WORCESTER City will launch an ambitious scheme to sell 1,500 £100 season tickets in seven weeks on Saturday to help them survive at Kidderminster Harriers.

Fans have until Friday, May 3, to snap up the cut-price tickets which will allow them to watch all 21 of City’s league matches at Aggborough during the 2013-14 campaign.

Worcester, who are due to leave St George’s Lane in June, are distributing 10,000 leaflets to sports clubs and organisations across the city promoting the offer.

The £150,000 raised would enable Worcester to survive their first season in exile without the worry of potentially lower attendances and “put pressure on the board” not to cut manager Carl Heeley’s playing budget.

If 1,500 tickets are not sold, supporters can either donate the money to the club, have a refund or put it towards a season ticket.

Should the club sell 1,200, those who have already paid can have a season ticket for an extra £20, or £50 if only 1,000 are sold.

Fans not taking up the offer face paying up to £252 for a normal season ticket, although match-day admission prices will remain the same.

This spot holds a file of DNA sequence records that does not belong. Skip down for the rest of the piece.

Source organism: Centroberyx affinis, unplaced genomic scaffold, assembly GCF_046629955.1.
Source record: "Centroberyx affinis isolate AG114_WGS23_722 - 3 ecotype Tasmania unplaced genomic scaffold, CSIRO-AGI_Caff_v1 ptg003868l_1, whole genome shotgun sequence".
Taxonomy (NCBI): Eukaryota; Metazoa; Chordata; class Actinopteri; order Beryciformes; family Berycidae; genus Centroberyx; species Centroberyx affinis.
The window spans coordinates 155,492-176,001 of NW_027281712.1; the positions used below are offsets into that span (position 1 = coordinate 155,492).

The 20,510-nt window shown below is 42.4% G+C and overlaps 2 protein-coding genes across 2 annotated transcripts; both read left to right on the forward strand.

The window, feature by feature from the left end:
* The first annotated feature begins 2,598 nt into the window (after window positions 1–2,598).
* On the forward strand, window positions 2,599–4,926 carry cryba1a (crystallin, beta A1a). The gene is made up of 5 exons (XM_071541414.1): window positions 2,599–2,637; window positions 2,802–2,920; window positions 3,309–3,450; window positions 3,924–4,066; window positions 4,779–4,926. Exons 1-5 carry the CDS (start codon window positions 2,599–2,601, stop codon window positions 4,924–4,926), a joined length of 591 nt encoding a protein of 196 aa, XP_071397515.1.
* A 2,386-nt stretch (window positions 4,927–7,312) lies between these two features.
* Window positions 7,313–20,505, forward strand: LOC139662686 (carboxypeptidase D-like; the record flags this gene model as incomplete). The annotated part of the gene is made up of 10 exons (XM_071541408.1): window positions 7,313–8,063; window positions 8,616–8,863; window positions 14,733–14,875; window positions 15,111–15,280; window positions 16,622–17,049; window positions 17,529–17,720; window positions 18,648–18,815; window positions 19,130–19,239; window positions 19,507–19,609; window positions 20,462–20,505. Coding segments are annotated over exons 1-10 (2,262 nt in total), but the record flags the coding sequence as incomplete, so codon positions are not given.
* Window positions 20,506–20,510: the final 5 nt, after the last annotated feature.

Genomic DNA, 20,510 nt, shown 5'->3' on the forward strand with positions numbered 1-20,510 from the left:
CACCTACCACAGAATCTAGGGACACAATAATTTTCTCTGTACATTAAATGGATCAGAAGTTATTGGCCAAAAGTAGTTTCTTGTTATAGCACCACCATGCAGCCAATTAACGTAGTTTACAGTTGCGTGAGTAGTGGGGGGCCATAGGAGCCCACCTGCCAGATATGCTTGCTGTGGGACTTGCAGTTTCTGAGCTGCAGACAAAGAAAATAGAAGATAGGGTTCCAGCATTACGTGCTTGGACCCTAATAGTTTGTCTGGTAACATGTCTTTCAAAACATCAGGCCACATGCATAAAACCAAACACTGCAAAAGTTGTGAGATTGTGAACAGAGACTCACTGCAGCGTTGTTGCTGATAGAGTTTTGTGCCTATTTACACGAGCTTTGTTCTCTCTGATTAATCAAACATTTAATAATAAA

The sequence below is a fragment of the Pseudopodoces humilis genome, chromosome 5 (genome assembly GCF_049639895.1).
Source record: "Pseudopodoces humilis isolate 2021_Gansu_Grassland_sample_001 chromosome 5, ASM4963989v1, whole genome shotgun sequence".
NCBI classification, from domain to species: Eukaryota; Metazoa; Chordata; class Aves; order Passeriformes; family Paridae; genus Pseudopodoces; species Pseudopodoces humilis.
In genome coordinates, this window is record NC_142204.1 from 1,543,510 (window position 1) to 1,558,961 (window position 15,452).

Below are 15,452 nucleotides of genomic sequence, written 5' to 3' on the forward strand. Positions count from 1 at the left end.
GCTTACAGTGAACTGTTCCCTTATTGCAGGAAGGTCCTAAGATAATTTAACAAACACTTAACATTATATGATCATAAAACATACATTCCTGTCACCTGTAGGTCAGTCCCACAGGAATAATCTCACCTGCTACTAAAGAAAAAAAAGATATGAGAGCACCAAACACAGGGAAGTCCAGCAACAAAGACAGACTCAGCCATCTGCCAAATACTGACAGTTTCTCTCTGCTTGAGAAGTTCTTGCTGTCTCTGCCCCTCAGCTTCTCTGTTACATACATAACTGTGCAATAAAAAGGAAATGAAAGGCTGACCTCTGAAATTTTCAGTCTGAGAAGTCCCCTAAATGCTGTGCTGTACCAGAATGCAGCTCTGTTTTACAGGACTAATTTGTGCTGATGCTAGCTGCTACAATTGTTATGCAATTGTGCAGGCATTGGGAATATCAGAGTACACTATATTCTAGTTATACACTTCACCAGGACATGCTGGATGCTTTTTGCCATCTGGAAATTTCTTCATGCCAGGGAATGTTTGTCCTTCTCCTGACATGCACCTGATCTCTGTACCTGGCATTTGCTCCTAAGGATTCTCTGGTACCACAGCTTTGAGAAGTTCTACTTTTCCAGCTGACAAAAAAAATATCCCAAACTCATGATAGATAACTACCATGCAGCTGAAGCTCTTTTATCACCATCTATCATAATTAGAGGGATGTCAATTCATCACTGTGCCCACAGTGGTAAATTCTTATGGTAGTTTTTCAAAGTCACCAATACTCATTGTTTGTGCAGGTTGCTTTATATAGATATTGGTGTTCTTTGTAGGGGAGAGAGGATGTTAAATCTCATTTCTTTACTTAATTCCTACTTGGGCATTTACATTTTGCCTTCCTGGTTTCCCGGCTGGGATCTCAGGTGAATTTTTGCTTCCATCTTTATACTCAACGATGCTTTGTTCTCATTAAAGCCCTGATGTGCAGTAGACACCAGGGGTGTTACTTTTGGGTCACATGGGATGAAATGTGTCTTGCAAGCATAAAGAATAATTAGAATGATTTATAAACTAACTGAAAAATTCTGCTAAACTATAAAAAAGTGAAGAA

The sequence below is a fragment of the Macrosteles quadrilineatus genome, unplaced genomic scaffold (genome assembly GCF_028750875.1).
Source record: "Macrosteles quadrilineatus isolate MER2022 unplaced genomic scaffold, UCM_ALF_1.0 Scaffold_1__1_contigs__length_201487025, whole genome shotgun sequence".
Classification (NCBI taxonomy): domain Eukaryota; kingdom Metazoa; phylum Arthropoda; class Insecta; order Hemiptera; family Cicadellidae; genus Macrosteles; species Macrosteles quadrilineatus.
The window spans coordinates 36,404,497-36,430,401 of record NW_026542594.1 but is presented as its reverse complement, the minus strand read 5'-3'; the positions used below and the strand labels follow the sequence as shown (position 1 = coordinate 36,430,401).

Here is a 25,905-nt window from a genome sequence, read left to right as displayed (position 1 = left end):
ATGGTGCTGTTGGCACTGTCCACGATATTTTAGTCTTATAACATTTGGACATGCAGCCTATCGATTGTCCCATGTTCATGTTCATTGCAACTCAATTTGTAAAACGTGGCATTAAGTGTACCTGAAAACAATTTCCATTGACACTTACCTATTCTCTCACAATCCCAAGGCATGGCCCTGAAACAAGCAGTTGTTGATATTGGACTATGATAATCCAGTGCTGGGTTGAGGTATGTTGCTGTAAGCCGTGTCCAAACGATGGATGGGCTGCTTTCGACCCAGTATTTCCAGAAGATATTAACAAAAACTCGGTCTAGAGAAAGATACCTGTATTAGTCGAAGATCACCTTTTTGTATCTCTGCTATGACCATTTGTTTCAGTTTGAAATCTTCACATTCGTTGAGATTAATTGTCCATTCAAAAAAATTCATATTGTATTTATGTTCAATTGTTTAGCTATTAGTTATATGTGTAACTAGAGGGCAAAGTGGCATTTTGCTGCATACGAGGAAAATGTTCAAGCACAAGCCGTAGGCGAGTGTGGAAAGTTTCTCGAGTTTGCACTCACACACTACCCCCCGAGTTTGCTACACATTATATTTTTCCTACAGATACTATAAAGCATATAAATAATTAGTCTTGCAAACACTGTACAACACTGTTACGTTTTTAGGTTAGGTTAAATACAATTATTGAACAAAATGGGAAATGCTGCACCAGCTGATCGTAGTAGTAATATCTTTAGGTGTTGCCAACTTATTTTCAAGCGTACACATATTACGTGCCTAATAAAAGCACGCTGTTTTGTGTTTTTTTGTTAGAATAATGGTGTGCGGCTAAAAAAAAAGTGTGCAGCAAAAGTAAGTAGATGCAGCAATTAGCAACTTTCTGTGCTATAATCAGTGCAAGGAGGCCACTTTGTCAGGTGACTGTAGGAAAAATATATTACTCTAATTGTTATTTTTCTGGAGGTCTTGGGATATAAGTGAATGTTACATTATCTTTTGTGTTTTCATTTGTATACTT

Coach travel to all 21 Aggborough matches will also be run by the supporters’ club at a cost of £100 on top of any season ticket, although there could be flexibility based on demand. There will be five pick-up points in the city.

City are hoping to emulate the success of Hartlepool United who last year broke the 5,000 barrier with a similar initiative.

Director Mike Davis said: “If you want Worcester City FC to remain in existence and survive these couple of seasons at Kidderminster then it’s a great chance to make sure that happens.

“With the end of St George’s Lane just a few weeks away, we realised we’d got to do something different to make people think about the club and attract as many people to Kidderminster as possible.

“The thinking behind it was that it’s been done before and it’s succeeded for another club so there’s no reason why we shouldn’t succeed too.”

He continued: “The idea behind the 1,500 was that it gives everybody something to aim at.

“We felt it would make people think that it’s ambitious but then we want it to be an ambitious target so that there is an in-built impetus for people to get behind it.

“I think this is the sort of project that will create its own momentum once it gets out there and people start talking about it.

“It’s been done before, but only once as far as I know, so it’s quite new. I think the vast majority of people in Worcester who learn about it will consider it totally new to them.

“In that way we might just nudge a few people to think about us.”